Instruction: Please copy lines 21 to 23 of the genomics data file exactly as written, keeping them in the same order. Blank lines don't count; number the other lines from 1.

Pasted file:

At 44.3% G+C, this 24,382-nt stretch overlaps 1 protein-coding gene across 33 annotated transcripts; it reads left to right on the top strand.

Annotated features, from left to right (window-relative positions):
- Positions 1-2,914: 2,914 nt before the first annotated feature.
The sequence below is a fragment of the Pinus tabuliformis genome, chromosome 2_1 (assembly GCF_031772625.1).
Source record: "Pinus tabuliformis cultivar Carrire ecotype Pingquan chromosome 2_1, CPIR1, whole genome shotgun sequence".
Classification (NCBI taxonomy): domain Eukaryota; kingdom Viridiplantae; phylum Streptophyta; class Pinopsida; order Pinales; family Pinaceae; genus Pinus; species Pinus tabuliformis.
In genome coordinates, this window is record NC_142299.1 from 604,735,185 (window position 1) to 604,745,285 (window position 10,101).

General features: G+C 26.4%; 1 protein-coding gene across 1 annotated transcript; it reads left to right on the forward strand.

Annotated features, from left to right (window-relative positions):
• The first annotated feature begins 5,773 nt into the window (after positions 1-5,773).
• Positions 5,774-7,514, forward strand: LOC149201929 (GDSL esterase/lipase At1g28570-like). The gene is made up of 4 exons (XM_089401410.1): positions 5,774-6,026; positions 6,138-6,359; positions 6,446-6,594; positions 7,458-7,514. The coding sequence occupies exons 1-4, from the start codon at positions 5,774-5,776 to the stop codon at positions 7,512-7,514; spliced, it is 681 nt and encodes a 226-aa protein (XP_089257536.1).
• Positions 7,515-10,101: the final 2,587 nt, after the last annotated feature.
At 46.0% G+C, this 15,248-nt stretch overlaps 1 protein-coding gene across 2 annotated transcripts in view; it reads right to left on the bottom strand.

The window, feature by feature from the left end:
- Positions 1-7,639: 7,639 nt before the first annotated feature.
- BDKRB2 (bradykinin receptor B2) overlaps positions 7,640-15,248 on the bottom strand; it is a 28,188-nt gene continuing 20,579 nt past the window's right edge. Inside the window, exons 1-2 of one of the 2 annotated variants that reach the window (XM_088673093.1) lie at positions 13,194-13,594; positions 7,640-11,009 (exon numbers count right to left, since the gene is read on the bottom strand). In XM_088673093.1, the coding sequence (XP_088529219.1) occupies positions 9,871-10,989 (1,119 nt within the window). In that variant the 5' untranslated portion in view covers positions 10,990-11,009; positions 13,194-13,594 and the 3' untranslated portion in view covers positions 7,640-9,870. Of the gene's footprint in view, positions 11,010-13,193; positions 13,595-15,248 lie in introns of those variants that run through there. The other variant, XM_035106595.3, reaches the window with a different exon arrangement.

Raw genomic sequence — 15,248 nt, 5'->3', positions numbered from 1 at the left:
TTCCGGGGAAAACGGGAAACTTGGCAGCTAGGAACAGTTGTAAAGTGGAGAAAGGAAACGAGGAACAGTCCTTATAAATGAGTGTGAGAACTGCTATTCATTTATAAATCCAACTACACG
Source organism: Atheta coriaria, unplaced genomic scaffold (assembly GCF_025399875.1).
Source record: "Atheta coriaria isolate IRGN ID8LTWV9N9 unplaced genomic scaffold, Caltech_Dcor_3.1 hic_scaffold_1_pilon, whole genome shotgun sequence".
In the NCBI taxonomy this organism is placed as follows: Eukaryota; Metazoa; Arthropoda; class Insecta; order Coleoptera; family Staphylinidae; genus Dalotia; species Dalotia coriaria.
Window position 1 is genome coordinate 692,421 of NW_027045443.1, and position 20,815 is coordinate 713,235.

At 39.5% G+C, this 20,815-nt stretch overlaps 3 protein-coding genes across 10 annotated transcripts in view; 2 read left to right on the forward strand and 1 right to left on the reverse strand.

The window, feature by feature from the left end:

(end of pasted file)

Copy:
In the NCBI taxonomy this organism is placed as follows: Eukaryota; Metazoa; Arthropoda; class Insecta; order Coleoptera; family Staphylinidae; genus Dalotia; species Dalotia coriaria.
Window position 1 is genome coordinate 692,421 of NW_027045443.1, and position 20,815 is coordinate 713,235.

At 39.5% G+C, this 20,815-nt stretch overlaps 3 protein-coding genes across 10 annotated transcripts in view; 2 read left to right on the forward strand and 1 right to left on the reverse strand.